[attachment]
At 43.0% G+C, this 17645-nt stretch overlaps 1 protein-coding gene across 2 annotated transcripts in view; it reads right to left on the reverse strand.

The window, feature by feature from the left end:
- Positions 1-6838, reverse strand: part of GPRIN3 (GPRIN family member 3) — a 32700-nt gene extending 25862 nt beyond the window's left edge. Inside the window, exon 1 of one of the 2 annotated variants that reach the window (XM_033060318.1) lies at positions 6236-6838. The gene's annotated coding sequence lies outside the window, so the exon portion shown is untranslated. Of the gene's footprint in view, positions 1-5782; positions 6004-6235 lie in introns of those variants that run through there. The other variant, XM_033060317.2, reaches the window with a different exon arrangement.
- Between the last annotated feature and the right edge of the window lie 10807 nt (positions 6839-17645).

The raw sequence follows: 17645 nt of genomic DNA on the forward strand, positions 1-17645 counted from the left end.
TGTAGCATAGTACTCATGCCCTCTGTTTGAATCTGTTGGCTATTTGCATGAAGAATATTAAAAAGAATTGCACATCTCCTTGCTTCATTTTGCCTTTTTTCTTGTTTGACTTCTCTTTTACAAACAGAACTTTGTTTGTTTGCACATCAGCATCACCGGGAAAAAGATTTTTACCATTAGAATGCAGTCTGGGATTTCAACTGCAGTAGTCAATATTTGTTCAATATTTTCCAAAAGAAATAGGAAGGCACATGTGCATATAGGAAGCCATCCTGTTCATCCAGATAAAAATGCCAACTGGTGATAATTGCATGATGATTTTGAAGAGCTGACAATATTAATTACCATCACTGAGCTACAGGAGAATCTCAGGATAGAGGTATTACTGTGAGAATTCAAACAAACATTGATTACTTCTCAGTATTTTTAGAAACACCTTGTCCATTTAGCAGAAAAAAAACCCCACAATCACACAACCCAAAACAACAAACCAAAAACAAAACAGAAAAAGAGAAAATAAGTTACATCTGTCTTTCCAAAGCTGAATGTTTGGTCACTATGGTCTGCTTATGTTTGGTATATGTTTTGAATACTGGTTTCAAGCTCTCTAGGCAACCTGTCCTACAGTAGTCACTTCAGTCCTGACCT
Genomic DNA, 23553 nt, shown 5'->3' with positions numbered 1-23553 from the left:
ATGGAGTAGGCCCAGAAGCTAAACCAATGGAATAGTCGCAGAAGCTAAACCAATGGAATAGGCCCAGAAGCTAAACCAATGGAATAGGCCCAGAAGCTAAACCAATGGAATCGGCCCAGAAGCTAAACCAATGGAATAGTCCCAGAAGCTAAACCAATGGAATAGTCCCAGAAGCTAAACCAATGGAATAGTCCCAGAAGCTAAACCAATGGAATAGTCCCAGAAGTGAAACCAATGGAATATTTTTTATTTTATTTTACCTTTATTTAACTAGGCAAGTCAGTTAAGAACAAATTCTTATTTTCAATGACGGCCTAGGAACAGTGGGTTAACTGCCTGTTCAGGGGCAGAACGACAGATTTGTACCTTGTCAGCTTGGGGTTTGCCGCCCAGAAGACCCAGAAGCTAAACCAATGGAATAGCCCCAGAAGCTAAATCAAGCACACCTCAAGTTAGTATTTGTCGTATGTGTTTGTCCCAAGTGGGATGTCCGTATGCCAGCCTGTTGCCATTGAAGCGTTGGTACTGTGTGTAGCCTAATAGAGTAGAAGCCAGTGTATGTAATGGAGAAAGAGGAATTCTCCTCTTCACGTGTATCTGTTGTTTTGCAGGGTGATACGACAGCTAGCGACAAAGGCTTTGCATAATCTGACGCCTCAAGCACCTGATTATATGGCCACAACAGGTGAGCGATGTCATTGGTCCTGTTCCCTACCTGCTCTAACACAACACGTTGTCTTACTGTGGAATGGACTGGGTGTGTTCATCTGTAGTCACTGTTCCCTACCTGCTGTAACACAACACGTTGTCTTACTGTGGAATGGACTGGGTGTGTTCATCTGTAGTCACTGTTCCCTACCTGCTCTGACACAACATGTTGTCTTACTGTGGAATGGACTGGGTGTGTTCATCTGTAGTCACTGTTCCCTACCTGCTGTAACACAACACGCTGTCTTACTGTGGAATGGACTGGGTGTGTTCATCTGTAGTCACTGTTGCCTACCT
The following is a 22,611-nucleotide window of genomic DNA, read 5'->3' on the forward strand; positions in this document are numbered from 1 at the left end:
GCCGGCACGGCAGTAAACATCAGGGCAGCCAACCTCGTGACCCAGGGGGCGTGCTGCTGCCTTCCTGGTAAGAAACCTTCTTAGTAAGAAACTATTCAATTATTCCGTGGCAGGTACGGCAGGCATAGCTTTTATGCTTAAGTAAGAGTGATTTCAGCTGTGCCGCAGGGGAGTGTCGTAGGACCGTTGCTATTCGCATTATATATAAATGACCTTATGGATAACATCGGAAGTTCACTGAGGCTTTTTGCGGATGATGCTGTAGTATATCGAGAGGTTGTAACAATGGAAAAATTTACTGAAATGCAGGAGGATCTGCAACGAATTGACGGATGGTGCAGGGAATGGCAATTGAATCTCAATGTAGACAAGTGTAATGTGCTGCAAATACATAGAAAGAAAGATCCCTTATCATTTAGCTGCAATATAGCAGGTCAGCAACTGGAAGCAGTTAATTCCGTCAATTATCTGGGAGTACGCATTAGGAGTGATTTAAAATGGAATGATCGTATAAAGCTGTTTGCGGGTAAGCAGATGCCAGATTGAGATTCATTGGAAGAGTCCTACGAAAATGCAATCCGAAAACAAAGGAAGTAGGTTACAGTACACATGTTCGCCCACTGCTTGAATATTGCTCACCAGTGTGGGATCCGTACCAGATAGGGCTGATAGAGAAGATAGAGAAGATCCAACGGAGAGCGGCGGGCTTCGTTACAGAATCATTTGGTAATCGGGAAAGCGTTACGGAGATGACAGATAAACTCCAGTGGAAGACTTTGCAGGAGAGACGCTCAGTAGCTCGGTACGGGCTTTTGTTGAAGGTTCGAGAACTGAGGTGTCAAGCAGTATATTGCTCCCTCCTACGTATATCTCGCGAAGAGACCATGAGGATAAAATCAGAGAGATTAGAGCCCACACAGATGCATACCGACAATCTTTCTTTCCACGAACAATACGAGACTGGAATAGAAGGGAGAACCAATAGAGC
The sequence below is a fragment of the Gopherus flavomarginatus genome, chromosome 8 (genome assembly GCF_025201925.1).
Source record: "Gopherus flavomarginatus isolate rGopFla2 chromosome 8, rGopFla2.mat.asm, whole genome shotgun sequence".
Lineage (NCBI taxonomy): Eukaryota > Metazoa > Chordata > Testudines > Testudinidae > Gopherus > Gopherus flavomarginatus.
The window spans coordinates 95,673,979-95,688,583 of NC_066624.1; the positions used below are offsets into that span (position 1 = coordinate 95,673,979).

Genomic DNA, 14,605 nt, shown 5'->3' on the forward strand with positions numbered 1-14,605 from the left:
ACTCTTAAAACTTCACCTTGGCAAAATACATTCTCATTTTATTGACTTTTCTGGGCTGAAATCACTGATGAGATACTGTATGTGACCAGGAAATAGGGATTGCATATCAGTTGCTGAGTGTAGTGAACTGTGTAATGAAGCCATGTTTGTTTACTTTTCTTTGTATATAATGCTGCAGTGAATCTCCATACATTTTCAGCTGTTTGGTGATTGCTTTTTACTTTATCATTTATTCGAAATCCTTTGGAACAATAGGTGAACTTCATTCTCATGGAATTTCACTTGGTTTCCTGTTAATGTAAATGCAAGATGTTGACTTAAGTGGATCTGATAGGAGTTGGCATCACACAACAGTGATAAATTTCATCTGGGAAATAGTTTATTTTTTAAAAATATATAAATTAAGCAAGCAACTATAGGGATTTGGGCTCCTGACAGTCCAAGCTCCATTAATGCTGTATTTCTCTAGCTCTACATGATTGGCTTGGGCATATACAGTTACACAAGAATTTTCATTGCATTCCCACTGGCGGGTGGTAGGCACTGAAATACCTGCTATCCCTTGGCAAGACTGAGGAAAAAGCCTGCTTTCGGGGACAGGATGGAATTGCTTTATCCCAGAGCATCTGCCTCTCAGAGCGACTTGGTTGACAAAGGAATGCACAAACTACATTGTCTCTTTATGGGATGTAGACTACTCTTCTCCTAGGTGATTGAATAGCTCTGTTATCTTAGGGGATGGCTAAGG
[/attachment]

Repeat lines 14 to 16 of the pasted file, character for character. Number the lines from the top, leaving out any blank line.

The window spans coordinates 95,673,979-95,688,583 of NC_066624.1; the positions used below are offsets into that span (position 1 = coordinate 95,673,979).

Genomic DNA, 14,605 nt, shown 5'->3' on the forward strand with positions numbered 1-14,605 from the left:
ACTCTTAAAACTTCACCTTGGCAAAATACATTCTCATTTTATTGACTTTTCTGGGCTGAAATCACTGATGAGATACTGTATGTGACCAGGAAATAGGGATTGCATATCAGTTGCTGAGTGTAGTGAACTGTGTAATGAAGCCATGTTTGTTTACTTTTCTTTGTATATAATGCTGCAGTGAATCTCCATACATTTTCAGCTGTTTGGTGATTGCTTTTTACTTTATCATTTATTCGAAATCCTTTGGAACAATAGGTGAACTTCATTCTCATGGAATTTCACTTGGTTTCCTGTTAATGTAAATGCAAGATGTTGACTTAAGTGGATCTGATAGGAGTTGGCATCACACAACAGTGATAAATTTCATCTGGGAAATAGTTTATTTTTTAAAAATATATAAATTAAGCAAGCAACTATAGGGATTTGGGCTCCTGACAGTCCAAGCTCCATTAATGCTGTATTTCTCTAGCTCTACATGATTGGCTTGGGCATATACAGTTACACAAGAATTTTCATTGCATTCCCACTGGCGGGTGGTAGGCACTGAAATACCTGCTATCCCTTGGCAAGACTGAGGAAAAAGCCTGCTTTCGGGGACAGGATGGAATTGCTTTATCCCAGAGCATCTGCCTCTCAGAGCGACTTGGTTGACAAAGGAATGCACAAACTACATTGTCTCTTTATGGGATGTAGACTACTCTTCTCCTAGGTGATTGAATAGCTCTGTTATCTTAGGGGATGGCTAAGG